If you have a creeper, you can use it to get under the car, although an old door mat, a pi
OK, now it's time to install a new filter and refill the crankcase with oil. The General calls for an AC/Delco UPF44 or equivalent filter, and, once again, the brand you use is strictly a matter of personal preference as long as it meets or exceeds the factory spec. Be sure to coat the rubber gasket of the filter with some new oil before installing it. This will ensure a tight fit between the filter and the engine block and prevent any leaks. The factory spec for the filter is to tighten it using 22 lb-ft with a torque wrench. Again, I use the "feel" method here, too. I just hand-tighten the filter about one full turn after the gasket makes contact until it "feels" tight enough, and I've never had any leakage problems using this method.
At this point, most folks lower the car and proceed to fill the motor with new oil, but I feel this is a bit premature. The way I do it is to first level the car, then pour in 6 quarts of new oil, replace the filler cap, and push the dipstick all the way home. I generally give it about 5 minutes to allow the new oil to fill the pan. (CAUTION: Make sure the C5 or C6 is in park if it's an automatic, or in neutral if it's a stick.) Start the engine and let it run for a few minutes, shut it off and check for any leakage around the filter and drain plug; if there are any problems, now's the time to take corrective measures while the car is still elevated. If everything checks out OK, you can reverse the methods you used to elevate the car to get it back on the ground again.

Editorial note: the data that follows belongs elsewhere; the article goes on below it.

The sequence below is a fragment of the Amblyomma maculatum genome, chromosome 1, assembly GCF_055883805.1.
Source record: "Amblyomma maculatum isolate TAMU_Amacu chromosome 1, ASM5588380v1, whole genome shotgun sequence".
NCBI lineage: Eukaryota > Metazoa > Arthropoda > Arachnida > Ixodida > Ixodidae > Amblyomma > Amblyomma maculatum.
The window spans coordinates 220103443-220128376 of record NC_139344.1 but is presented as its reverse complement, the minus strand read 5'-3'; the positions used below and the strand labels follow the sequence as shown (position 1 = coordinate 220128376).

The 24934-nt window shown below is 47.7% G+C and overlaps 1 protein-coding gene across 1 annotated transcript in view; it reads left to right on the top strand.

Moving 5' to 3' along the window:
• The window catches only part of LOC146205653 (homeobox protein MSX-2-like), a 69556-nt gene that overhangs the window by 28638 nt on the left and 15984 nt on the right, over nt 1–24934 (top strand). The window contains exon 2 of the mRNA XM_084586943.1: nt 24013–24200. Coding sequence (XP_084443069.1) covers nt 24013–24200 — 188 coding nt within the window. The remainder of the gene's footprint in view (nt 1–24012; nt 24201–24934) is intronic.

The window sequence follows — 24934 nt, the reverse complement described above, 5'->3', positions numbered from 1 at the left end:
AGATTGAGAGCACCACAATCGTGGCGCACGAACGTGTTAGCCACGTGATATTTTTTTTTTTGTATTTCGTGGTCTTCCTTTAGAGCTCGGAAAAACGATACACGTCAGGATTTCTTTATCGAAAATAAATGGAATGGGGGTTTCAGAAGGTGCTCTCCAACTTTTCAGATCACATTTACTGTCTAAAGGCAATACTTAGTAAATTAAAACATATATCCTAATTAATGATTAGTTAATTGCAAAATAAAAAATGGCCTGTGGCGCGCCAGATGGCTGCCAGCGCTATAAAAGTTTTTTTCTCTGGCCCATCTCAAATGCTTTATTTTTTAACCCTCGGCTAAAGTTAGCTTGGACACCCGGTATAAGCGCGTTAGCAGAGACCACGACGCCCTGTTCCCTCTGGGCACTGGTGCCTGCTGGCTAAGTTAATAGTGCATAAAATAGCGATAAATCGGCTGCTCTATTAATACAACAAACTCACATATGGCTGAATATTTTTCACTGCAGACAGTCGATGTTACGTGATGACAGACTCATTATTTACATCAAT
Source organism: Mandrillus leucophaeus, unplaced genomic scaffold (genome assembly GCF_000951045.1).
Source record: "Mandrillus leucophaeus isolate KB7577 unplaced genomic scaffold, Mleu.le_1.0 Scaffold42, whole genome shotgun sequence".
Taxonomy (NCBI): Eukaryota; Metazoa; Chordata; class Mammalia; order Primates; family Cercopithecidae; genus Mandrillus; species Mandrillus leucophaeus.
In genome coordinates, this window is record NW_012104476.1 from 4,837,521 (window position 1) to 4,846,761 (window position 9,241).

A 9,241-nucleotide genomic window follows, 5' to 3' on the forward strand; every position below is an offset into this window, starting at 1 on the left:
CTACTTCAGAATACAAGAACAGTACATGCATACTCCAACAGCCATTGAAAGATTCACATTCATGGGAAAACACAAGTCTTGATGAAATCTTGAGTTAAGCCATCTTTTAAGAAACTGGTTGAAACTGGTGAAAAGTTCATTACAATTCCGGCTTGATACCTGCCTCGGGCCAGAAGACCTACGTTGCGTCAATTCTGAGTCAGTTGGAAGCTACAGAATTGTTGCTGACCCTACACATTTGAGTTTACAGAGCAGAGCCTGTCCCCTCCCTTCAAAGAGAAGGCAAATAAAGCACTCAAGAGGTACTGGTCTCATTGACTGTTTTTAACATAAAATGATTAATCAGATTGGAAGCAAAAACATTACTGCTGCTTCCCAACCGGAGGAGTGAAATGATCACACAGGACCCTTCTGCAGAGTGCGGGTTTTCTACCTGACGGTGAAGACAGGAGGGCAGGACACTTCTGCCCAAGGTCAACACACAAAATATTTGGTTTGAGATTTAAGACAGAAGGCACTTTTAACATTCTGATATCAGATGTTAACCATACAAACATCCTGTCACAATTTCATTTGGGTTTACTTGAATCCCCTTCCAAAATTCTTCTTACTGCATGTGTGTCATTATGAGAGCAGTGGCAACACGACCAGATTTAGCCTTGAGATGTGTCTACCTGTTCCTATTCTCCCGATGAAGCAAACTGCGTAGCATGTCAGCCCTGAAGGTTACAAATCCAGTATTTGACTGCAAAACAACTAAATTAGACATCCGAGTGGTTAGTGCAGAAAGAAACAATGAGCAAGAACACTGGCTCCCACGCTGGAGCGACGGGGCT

I suggest you let the oil drain for a full 15 minutes (or longer) to make sure as much of
Open the hood and check the oil level with the car sitting on level ground (I use a small bubble level resting on the door sill plate to check for levelness); the oil will probably be a little low, which is normal. Add an additional 1/2 quart of oil if required, start it up and let it run for a few minutes longer, then shut it off and check the oil level again. It should be right on the money now. If it is, the next task is to reset the "oil life" indicator on the DIC.
This is easy to do, and resetting the indicator is necessary so that you'll know when your next oil change is due. For a C5, turn the ignition switch to "on," but do not start the engine (however, this can be done with the engine running in a C6). Press the "trip" button on the DIC so that it cycles through until it displays "oil life" percentage remaining. Press and hold the "reset" button for two seconds. "OIL LIFE REMAIN 100%" should appear on the display. You can shut off the ignition switch or, better yet, start her up and take her out for a spin.
Lower the rear of the car and place a bubble level on the door sills to verify that the ca
Take the used oil to Auto Zone, Pep Boys, or just about any other national auto parts outlet who will accept it for ecologically-responsible disposal/recycling at no charge. That's all there is to it. So you've saved yourself some money and the job is done right. So why not treat yourself and the family to a pizza with the saved cash? I told you it wasn't a difficult job, didn't I?
Tools Required: low-profile trolley jack, four sturdy jackstands, bubble level, droplight, 15mm wrench or socket w/ ratchet, 5w30 synthetic oil, filter, oil drain pan; optional: gradual-incline Rhino Ramps, FilterMag, magnetic oil pan plug, 1-inch wrench, creeper or mat, latex or nitrile gloves
Time Required: about 1 hour
Parts Source: auto parts store
|Difficulty Index - 2 Wrenches|
|Anyone’s Project: no tools required||1 Wrench|
|Beginner: basic tools||2 Wrenches|
|Experienced: special tools||3 Wrenches|
|Accomplished: special tools and outside help||4 Wrenches|
|Professionals Only: send this work out||5 Wrenches|